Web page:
Another sports imitator, the air hockey table, appears mainly in arcades. The polished white tabletop features lines similar to those seen on the ice at a hockey match. Once a game is begun, raised table edges blow a gentle wind across the surface. It's just enough to make a plastic puck seem almost frictionless, allowing the players to volley it back and forth with bumpers until the puck sinks with a clatter into one of the goal-like slots.
The Most Famous Table Ever
The Round Table used by the legendary King Arthur and his knights embodies much of what people like about the classic table. It's attractive, useful, and cleverly-designed. The Round Table also visually represents equality among peers due to its shape.
The Round Table functioned primarily as both a conference table and a dining table, waited on in this case by servants. In fact, the two functions typically occurred at once in the medieval tradition of the banquet feast, a ritual similar in some ways to today's business lunch.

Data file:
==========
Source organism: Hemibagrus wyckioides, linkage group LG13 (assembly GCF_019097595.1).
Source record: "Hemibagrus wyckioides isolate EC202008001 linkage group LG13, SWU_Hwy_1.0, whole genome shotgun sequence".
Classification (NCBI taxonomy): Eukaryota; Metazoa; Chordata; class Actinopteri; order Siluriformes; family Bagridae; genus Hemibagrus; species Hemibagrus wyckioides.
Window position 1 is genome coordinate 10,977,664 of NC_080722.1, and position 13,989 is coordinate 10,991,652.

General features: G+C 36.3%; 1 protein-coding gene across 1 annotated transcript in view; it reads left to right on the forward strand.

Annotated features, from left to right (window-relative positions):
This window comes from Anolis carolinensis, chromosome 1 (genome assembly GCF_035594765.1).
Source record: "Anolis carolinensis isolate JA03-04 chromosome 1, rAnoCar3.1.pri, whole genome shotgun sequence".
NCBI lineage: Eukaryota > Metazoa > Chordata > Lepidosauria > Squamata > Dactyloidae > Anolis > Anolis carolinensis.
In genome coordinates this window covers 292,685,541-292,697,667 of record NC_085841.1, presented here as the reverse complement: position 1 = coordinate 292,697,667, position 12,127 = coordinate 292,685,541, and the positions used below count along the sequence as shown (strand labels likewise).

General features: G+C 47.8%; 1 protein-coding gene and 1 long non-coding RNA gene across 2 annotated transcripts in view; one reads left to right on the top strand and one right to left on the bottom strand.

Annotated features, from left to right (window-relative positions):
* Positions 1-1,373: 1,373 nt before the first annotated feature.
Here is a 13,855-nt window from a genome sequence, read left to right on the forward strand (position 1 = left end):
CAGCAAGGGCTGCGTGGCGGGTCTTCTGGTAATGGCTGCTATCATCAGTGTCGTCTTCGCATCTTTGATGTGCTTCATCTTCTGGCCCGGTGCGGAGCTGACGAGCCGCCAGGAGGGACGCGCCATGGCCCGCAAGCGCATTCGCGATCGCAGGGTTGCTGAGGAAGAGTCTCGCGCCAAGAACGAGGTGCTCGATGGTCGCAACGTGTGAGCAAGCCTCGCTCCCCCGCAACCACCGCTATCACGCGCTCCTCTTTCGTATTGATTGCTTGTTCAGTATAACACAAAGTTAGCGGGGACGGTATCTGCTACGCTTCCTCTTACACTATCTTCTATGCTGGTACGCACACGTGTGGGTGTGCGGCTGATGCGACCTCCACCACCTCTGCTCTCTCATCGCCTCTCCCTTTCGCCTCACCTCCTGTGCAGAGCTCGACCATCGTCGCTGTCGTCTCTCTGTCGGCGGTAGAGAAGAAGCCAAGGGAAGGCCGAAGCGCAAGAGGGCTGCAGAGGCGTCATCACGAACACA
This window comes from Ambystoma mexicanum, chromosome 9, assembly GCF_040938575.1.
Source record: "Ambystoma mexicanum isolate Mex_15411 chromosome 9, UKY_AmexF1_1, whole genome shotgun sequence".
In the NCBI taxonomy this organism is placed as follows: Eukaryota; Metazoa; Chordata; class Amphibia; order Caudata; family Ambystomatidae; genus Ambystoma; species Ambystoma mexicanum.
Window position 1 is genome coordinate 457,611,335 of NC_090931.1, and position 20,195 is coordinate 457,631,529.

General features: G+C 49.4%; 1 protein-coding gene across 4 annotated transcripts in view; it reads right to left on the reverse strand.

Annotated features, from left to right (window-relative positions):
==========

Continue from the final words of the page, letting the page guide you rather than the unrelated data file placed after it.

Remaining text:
The Round Table was also the site of a number of important elements in Arthurian legend. These include the convening of Arthur's order of knights, the trial of Lancelot, and the miraculous vision of the Holy Grail that began what was arguably the greatest fictional quest of all time.